4 of 5 people found the following review helpful
This review is from: Portent (Paperback)
Following two of the best novels he’d ever written in Haunted and Creed, Portent is an unfortunate misfire from James Herbert. On one hand Herbert’s attempt to depict a world-wide apocalypse is ambitious, but stylistically Portent is a step back to the sort of ‘un-natural disaster’ form he’d used in the likes of the Rats trilogy, The Fog and The Dark, where the lead characters story is intercut with numerous short scenes of disaster-movie-style mayhem featuring new characters who are introduced only to die spectacularly. Where previously this format had led to some tense drama however, here Portent falls oddly flat, with the sheer scale of the destruction sweeping across the Earth so enormous that it’s difficult to actually care about anyone caught up in it – this is death on a widescreen cinematic scale, and while that might make for exciting viewing in a special effects heavy Hollywood disaster movie, it doesn’t quite work in prose form.
Also the story of ‘hero’ James Rivers is very thin – he spends most of the novel being slowly convinced of the reasons behind the disasters sweeping the Earth, before flying off to Scotland to have the plot explained to him by some wise old hermit on a hill. Throughout there is no chance of anyone actually being able to avert the disasters, so the characters just sort of passively drift through the novel (at one point Herbert has Rivers frantically attempting to tell the authorities of the explanations he’s discovered for what’s happening, but as they cant actually do anything about it it seems a rather pointless exercise). The closest the novel gets to some actual drama is when Rivers has to protect some psychic twins – the first of a new post-apocalyptic generation - from an opposing force, but it’s too little, too late.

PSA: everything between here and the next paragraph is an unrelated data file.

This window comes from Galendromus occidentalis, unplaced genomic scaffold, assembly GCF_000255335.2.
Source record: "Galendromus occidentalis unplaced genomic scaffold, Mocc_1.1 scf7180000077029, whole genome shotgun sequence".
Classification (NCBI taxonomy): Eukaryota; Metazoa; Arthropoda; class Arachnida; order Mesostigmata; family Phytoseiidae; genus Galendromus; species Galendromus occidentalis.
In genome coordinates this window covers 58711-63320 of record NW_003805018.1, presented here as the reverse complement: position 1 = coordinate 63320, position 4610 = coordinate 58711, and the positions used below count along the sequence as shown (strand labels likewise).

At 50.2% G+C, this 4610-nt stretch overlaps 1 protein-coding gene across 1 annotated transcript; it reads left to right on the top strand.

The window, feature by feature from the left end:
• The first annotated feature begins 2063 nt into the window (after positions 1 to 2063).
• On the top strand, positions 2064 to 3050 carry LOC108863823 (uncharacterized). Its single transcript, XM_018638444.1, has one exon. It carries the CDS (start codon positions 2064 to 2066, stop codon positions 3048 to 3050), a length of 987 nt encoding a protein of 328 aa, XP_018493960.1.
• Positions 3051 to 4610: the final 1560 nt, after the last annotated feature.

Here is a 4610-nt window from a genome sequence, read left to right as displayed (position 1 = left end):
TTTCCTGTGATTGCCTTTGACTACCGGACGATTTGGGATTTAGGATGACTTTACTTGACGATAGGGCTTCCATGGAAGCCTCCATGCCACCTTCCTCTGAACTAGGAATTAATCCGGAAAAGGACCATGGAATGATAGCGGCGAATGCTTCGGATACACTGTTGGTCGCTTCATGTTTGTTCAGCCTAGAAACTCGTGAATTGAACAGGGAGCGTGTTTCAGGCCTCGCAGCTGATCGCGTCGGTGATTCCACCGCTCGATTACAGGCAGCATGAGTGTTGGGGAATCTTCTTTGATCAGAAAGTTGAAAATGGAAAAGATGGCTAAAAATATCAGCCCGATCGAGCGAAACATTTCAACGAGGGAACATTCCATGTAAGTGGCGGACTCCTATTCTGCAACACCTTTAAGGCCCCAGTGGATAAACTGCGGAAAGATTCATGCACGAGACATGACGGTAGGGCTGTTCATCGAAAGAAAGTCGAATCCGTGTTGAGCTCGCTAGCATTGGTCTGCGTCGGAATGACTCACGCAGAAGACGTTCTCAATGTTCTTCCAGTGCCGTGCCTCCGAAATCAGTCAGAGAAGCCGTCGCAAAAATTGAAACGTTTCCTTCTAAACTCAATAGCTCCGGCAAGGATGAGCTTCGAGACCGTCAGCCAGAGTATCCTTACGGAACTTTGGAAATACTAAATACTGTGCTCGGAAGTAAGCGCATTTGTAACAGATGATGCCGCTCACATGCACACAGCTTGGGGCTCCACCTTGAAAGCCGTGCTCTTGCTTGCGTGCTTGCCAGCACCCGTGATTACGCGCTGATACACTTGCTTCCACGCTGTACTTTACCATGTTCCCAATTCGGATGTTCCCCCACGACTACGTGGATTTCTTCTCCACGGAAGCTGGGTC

James Herbert obviously had his heart in the right place when writing Portent, as with it’s story of a vengeful ‘Mother Earth’ this is Herbert’s big environmental message book, but unfortunately it fails to engage the reader as a piece of dramatic storytelling. Probably his least enjoyable novel, Portent is for Herbert completists only.